For example, in a photovoltaic cell, the so-called “absorbing” portion, that is, the area intended to turn the received photons into electron-hole pairs, must have a microstructure of very high quality, that is, a porosity as close as possible to zero and the largest possible grain size. The portion forming the junction (or collection area), intended to collect the carriers, must also exhibit this type of features.

However, other areas in the material do not need a high-quality microstructure and may exhibit with no disadvantage a poor porosity. Such areas for example are the heavily-doped N-type or P-type conductive areas used as a contact with the N and P areas of the junction. It is enough for these areas to exhibit a sufficient conductivity, and a porosity as high as 40 or 50% can be sufficient.

Accordingly, according to the present invention, the thermal processing may be carried out to selectively cause a melting only in the areas where a high-quality microstructure is desired.

A few examples of obtained materials will be given hereafter.

A number of trials have been carried out with pressures ranging between 10 MPa and 30 MPa (100 and 300 bars). The temperatures have ranged between 950° C. and 1,350° C. The used powders have been either pure silicon powders, or silicon powders mixed with powders of other elements from column IV of the Mendeleiev table, such as germanium, or silicon powders mixed with powders of non-semiconductor materials, such as silica SiO2. The granulometry of the used powders has ranged between 20 nanometers and 700 micrometers. The obtained results are spectacular. The objects of the present invention have been achieved and materials usable in the photovoltaic field have been obtained.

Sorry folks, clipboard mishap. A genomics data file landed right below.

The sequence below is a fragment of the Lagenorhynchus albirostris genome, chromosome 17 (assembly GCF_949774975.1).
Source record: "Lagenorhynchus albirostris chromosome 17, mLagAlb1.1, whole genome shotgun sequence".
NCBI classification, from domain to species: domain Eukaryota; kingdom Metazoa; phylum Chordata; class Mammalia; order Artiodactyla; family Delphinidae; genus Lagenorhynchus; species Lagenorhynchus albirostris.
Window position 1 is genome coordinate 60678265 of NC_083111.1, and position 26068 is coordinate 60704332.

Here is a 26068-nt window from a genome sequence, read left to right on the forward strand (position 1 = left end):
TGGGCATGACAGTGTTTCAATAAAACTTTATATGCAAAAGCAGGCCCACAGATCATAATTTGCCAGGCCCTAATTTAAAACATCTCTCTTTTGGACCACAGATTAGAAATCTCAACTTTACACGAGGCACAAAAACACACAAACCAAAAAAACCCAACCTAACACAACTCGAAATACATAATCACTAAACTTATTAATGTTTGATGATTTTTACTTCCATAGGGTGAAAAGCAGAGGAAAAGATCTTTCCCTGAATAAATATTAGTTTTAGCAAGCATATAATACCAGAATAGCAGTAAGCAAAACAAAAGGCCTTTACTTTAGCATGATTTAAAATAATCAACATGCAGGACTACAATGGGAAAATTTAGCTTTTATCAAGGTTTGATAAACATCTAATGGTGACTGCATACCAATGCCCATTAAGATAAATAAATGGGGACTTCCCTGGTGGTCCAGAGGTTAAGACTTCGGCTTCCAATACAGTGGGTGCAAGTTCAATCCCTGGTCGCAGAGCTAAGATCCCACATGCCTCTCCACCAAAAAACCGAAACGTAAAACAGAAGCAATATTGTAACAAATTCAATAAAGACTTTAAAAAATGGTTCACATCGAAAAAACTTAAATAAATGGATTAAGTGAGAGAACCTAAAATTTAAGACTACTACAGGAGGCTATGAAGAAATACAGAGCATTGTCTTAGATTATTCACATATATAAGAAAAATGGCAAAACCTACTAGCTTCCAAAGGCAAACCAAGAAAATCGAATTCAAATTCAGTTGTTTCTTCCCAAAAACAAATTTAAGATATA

It should be noted that, according to the present invention, it is possible to easily control the morphology of the surface of the obtained material. Indeed, especially when the partial melting step occurs during the compression, the surface of the material faithfully reproduces the surface of plates 10 and 20. With planar and smooth plates, the surface, analyzed by electronic microscopy, appears as an even plane with a very low roughness.

It should also be noted that an advantage of performing a hot pressing of the powders, rather than a cold pressing, is that this provides a material exhibiting a low general porosity within a relatively short time, which results in a time, power, and cost saving.

It should also be noted that the liquid phase into which the material passes at least partially may be of very short time, for example, shorter than one minute.

For example, in a practical example, powders of a 20-nanometer size, sintered for half an hour by hot pressing under a 120-bar (12 MPa) pressure at a 1,325° C. temperature, provide a material with a porosity close to 4%. A thermal processing by laser beam causing a surface melting of the material will enable decreasing the porosity of the surface layer of the material down to practically zero.

It should be noted that the partial melting step is not necessarily distinct from the actual sintering step. The partial melting step may be carried out simultaneously to the compression.